Reader's Den: Leaving the Atocha Station, Week 3
Welcome to the third week of reading Leaving the Atocha Station by Ben Lerner. As you are nearing the end of the novel and as we just passed the anniversary of the terrorist attack on Atocha Station (March 11, 2004), there are a few themes to ask questions about or consider further.
Leaving the Atocha Station provides a glimpse into the everyday experiences of a (post-grad) student abroad. Nothing extraordinary happens to Adam Gordon from day to day. He experiences major themes of literature and life in an average way — alienation, getting lost, self-doubt, but he also tries to imagine his writing having an effect on life. He says "I tried hard to imagine my poems or any poems as machines that could make things happen, changing the government or the economy or even their language, the body or its sensorium, but I could not imagine this, could not even imagine imagining it. And yet when I imagined the total victory of those other things over poetry, when I imagined, with a sinking feeling, a world without even the terrible excuses for poems that kept faith with the virtual possibilities of the medium, without the sort of absurd ritual I'd participated in that evening, then I intuited an estimable loss, a loss not of artworks but of art, and therefore infinite, the total triumph of the actual…"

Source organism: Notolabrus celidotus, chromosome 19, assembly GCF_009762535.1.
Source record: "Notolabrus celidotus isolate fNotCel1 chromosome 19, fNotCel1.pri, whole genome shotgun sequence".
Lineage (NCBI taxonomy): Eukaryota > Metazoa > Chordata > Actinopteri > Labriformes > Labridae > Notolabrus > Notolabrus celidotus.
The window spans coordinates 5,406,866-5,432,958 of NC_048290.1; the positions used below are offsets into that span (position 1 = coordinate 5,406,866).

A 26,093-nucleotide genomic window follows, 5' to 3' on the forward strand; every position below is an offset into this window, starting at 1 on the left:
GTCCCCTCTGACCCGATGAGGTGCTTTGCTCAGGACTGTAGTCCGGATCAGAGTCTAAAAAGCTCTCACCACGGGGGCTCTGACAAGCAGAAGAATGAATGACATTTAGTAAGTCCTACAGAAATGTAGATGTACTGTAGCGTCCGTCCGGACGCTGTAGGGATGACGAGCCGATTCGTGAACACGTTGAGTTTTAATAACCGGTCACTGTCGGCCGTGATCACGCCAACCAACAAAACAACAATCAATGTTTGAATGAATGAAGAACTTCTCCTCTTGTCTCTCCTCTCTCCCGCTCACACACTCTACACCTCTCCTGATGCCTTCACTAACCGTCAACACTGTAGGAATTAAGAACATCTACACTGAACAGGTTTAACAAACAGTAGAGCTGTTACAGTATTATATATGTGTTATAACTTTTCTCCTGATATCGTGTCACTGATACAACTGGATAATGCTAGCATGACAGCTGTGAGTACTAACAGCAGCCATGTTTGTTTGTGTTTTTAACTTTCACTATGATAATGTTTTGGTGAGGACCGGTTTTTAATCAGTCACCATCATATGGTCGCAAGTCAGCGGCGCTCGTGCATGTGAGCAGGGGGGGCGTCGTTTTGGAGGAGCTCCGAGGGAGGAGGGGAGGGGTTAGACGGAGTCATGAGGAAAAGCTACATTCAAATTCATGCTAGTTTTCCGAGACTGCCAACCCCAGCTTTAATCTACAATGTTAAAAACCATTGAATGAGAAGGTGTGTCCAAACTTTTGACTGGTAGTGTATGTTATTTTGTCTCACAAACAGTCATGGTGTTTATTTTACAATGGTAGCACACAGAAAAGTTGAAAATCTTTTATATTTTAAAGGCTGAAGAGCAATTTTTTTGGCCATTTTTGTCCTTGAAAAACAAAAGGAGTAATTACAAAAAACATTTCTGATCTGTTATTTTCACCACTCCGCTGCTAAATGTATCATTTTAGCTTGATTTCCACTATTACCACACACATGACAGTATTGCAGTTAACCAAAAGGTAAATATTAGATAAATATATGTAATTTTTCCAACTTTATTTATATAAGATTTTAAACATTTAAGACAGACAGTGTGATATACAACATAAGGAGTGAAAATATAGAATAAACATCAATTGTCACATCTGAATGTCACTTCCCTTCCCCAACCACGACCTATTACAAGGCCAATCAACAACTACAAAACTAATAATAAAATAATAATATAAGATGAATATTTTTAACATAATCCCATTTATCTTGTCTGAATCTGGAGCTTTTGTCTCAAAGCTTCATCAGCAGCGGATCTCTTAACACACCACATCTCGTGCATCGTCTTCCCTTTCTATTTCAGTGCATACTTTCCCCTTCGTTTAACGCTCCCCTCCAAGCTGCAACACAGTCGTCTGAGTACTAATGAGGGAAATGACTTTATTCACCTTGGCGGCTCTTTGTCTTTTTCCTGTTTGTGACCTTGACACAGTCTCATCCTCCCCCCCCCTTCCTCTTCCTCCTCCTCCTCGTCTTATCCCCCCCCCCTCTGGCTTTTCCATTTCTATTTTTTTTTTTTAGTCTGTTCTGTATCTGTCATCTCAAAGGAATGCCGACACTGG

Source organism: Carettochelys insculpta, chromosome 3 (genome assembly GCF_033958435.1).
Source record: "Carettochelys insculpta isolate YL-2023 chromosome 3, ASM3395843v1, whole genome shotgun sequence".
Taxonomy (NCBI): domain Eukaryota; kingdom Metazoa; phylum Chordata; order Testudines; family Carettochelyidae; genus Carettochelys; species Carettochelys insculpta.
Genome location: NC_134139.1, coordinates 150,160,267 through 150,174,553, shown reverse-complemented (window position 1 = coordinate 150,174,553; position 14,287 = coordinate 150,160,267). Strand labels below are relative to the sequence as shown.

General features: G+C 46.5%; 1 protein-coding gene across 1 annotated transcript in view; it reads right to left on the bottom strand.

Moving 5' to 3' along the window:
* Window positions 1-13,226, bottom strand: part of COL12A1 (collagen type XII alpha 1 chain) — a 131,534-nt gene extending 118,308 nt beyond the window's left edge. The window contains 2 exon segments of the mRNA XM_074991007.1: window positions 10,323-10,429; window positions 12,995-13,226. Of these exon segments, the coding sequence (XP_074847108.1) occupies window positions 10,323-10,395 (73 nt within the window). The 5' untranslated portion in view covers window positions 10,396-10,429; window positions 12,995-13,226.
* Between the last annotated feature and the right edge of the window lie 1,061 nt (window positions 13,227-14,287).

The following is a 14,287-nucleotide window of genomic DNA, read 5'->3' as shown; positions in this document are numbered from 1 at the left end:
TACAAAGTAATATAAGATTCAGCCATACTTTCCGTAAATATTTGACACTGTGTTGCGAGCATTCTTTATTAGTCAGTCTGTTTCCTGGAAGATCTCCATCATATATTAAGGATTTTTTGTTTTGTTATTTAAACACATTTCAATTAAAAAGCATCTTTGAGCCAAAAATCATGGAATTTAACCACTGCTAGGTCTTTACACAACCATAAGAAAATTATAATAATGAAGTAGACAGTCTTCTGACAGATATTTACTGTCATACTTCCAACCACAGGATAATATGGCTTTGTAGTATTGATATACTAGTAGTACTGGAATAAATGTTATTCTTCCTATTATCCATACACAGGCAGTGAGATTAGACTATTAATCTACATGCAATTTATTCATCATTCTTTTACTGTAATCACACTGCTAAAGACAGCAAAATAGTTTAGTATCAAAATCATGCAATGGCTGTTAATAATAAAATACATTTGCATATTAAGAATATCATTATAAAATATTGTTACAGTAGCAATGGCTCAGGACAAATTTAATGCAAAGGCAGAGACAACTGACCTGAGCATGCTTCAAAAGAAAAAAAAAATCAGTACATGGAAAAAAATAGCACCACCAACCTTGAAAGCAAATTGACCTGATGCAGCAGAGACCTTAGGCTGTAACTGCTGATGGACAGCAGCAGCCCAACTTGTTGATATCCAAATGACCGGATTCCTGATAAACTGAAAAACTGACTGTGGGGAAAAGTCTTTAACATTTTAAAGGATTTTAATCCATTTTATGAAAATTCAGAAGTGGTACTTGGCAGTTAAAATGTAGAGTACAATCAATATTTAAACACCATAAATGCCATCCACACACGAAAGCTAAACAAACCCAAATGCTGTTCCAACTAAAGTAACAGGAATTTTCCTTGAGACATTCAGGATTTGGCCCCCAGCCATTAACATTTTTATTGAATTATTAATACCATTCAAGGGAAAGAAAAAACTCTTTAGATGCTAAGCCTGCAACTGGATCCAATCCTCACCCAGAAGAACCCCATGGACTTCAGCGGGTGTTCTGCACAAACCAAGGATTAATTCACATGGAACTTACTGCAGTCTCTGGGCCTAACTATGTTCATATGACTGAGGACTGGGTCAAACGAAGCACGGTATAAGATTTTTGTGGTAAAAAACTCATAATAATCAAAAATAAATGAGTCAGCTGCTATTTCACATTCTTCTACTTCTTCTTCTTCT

- Does Adam triumph over the actual when he tells lies/stories to his friends in Spain about the events that have/have not happened in his life? His dying mother? The girl drowning in Mexico?
Much of the novel centers on Adam's internal dialogue about the purpose the role of poetry and art in life. In the novel we are asked to think about how art participates in historic events.
- When we experience a painting or poem about an event, Guernica by Picasso (during the Spanish Civil War) for example, are we merely an observer, or do we become a participant in the event?
- Do you think the terrorist attack at Atocha Station in Madrid in 2004 changes Adam's perception of the significance of historical events?
- Why might Adam prefer to be an observer rather than a participant (as in the marches leading up to the election for example)?
- Is the actual often a lesser experience than the art that describes it?
He asks at one point in the novel "…that I was a fraud had never been in question — who wasn't".
- Does Adam's reaction to the world around him make him easy to identify with?
- Is he ordinary?
- Why does Adam take drugs?
- Ultimately, has Adam's experience in Spain been transcendent?
I'd love to hear further questions and thoughts you had as you read the novel. Join us next week for suggestions for further reading.